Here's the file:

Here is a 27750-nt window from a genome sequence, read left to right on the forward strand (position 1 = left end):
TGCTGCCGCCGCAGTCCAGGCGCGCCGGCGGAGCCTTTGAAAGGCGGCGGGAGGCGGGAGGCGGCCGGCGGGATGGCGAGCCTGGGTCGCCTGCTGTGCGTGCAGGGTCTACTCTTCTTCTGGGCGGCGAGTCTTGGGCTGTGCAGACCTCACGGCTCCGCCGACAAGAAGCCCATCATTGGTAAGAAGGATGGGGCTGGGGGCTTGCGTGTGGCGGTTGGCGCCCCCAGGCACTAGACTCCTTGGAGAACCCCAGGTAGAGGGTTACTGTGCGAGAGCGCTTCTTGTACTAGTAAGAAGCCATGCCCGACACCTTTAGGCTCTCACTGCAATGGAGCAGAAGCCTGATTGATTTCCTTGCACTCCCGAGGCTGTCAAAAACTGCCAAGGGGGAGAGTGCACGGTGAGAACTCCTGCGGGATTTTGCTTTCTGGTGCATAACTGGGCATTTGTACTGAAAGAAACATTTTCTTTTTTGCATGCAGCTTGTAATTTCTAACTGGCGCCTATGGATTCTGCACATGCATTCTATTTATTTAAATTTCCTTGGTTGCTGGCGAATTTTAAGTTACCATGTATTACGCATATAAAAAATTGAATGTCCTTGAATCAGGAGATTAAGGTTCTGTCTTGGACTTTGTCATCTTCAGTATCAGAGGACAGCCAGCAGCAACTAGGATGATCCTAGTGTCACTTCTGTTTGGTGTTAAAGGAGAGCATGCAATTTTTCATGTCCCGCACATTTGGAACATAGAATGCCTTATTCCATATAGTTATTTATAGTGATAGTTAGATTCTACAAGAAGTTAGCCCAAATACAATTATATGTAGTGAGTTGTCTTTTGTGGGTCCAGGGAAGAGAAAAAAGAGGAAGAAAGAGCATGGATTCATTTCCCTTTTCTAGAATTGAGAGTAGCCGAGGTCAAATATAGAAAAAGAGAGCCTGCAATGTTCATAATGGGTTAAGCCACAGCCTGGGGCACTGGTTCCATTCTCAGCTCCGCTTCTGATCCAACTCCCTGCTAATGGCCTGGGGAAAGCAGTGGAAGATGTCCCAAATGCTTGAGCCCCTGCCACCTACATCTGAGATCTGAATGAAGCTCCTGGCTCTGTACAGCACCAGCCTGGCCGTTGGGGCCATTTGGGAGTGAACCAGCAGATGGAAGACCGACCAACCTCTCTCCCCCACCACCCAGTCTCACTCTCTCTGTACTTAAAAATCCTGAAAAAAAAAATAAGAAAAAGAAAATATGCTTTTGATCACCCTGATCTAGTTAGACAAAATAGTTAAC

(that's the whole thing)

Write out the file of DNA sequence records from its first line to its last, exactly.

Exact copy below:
Here is a 27750-nt window from a genome sequence, read left to right on the forward strand (position 1 = left end):
TGCTGCCGCCGCAGTCCAGGCGCGCCGGCGGAGCCTTTGAAAGGCGGCGGGAGGCGGGAGGCGGCCGGCGGGATGGCGAGCCTGGGTCGCCTGCTGTGCGTGCAGGGTCTACTCTTCTTCTGGGCGGCGAGTCTTGGGCTGTGCAGACCTCACGGCTCCGCCGACAAGAAGCCCATCATTGGTAAGAAGGATGGGGCTGGGGGCTTGCGTGTGGCGGTTGGCGCCCCCAGGCACTAGACTCCTTGGAGAACCCCAGGTAGAGGGTTACTGTGCGAGAGCGCTTCTTGTACTAGTAAGAAGCCATGCCCGACACCTTTAGGCTCTCACTGCAATGGAGCAGAAGCCTGATTGATTTCCTTGCACTCCCGAGGCTGTCAAAAACTGCCAAGGGGGAGAGTGCACGGTGAGAACTCCTGCGGGATTTTGCTTTCTGGTGCATAACTGGGCATTTGTACTGAAAGAAACATTTTCTTTTTTGCATGCAGCTTGTAATTTCTAACTGGCGCCTATGGATTCTGCACATGCATTCTATTTATTTAAATTTCCTTGGTTGCTGGCGAATTTTAAGTTACCATGTATTACGCATATAAAAAATTGAATGTCCTTGAATCAGGAGATTAAGGTTCTGTCTTGGACTTTGTCATCTTCAGTATCAGAGGACAGCCAGCAGCAACTAGGATGATCCTAGTGTCACTTCTGTTTGGTGTTAAAGGAGAGCATGCAATTTTTCATGTCCCGCACATTTGGAACATAGAATGCCTTATTCCATATAGTTATTTATAGTGATAGTTAGATTCTACAAGAAGTTAGCCCAAATACAATTATATGTAGTGAGTTGTCTTTTGTGGGTCCAGGGAAGAGAAAAAAGAGGAAGAAAGAGCATGGATTCATTTCCCTTTTCTAGAATTGAGAGTAGCCGAGGTCAAATATAGAAAAAGAGAGCCTGCAATGTTCATAATGGGTTAAGCCACAGCCTGGGGCACTGGTTCCATTCTCAGCTCCGCTTCTGATCCAACTCCCTGCTAATGGCCTGGGGAAAGCAGTGGAAGATGTCCCAAATGCTTGAGCCCCTGCCACCTACATCTGAGATCTGAATGAAGCTCCTGGCTCTGTACAGCACCAGCCTGGCCGTTGGGGCCATTTGGGAGTGAACCAGCAGATGGAAGACCGACCAACCTCTCTCCCCCACCACCCAGTCTCACTCTCTCTGTACTTAAAAATCCTGAAAAAAAAAATAAGAAAAAGAAAATATGCTTTTGATCACCCTGATCTAGTTAGACAAAATAGTTAAC